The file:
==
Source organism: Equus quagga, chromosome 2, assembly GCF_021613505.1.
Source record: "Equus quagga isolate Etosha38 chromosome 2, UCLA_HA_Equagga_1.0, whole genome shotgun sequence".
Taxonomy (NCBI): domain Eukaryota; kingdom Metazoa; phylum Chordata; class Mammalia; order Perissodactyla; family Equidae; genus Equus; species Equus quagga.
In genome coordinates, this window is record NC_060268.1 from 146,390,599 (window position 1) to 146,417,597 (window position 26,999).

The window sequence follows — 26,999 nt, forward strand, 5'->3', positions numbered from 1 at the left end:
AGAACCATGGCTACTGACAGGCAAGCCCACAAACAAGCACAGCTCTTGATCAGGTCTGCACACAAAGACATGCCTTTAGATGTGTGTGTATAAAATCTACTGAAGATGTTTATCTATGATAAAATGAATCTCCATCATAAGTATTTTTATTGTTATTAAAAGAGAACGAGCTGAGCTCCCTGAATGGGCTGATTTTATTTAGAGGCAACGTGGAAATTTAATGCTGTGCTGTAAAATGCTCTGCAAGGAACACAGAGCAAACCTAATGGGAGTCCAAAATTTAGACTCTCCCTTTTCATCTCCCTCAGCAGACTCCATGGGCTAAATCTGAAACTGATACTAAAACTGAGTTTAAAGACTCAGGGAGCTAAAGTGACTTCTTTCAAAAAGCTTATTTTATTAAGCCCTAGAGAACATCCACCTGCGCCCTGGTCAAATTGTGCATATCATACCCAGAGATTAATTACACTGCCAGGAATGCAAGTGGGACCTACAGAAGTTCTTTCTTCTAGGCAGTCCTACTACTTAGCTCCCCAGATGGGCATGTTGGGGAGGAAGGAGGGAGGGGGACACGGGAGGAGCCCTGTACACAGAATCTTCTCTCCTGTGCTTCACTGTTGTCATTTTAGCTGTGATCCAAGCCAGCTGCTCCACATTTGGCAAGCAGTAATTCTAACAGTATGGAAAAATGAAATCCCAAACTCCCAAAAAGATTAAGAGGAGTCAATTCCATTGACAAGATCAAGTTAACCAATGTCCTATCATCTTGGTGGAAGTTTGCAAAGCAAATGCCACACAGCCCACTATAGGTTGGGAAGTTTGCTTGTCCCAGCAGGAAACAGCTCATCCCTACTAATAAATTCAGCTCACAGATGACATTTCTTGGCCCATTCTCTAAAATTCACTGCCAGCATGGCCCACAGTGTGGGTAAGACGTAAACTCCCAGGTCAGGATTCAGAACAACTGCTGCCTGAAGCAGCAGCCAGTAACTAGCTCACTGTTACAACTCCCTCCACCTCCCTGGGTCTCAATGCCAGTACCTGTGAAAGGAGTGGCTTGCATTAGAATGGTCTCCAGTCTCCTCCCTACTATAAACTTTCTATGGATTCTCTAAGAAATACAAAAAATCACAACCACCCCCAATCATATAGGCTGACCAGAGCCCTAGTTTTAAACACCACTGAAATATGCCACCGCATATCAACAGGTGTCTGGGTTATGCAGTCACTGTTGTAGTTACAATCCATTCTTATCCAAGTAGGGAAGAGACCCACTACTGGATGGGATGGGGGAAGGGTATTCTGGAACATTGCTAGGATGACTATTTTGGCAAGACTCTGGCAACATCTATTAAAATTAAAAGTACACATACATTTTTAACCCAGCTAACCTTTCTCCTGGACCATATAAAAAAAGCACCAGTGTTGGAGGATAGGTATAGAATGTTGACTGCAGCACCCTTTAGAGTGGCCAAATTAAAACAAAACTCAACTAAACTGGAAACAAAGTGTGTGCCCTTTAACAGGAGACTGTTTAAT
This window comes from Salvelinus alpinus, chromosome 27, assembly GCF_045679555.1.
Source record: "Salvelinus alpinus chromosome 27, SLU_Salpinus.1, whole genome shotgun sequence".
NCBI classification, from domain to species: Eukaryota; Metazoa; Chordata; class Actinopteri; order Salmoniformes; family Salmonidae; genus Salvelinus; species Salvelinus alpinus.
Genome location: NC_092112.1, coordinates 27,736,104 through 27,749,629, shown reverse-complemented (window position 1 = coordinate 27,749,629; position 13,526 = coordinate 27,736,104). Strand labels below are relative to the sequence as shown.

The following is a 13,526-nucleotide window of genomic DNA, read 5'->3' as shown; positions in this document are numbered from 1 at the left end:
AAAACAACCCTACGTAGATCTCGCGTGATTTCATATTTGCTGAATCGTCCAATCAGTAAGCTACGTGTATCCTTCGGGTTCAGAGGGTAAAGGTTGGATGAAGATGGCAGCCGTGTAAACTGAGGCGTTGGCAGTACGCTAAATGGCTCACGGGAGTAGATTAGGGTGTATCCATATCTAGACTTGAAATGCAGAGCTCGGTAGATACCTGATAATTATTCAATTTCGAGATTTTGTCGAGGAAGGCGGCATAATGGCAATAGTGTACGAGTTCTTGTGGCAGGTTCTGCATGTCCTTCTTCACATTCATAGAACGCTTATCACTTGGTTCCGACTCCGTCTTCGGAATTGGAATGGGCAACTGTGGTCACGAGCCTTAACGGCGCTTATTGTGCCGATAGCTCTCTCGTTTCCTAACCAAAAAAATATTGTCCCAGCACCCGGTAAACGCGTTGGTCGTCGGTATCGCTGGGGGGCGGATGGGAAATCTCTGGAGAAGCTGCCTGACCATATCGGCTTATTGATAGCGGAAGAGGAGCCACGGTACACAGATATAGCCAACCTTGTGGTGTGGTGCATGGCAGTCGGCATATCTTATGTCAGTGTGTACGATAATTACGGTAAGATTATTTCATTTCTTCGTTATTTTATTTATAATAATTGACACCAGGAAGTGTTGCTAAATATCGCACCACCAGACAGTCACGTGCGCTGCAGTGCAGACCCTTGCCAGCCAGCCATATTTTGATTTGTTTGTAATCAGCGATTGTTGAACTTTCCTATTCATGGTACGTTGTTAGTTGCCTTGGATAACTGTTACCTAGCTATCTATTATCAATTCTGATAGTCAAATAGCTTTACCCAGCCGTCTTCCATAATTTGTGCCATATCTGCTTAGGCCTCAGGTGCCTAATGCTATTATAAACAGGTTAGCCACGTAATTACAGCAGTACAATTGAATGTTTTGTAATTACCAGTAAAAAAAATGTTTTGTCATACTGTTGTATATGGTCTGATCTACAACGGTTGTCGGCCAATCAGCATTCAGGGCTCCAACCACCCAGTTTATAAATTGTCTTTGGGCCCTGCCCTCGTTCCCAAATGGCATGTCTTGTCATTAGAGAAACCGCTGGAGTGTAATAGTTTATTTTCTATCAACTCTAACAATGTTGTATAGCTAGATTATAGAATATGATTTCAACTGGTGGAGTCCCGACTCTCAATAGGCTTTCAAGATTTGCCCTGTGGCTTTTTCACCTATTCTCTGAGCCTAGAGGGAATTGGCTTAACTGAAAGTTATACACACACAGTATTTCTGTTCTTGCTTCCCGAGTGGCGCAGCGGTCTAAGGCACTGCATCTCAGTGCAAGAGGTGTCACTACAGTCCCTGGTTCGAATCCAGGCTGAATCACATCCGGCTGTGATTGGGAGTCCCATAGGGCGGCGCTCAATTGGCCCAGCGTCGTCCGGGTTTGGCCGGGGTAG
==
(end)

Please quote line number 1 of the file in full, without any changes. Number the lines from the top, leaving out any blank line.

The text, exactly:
Source organism: Equus quagga, chromosome 2, assembly GCF_021613505.1.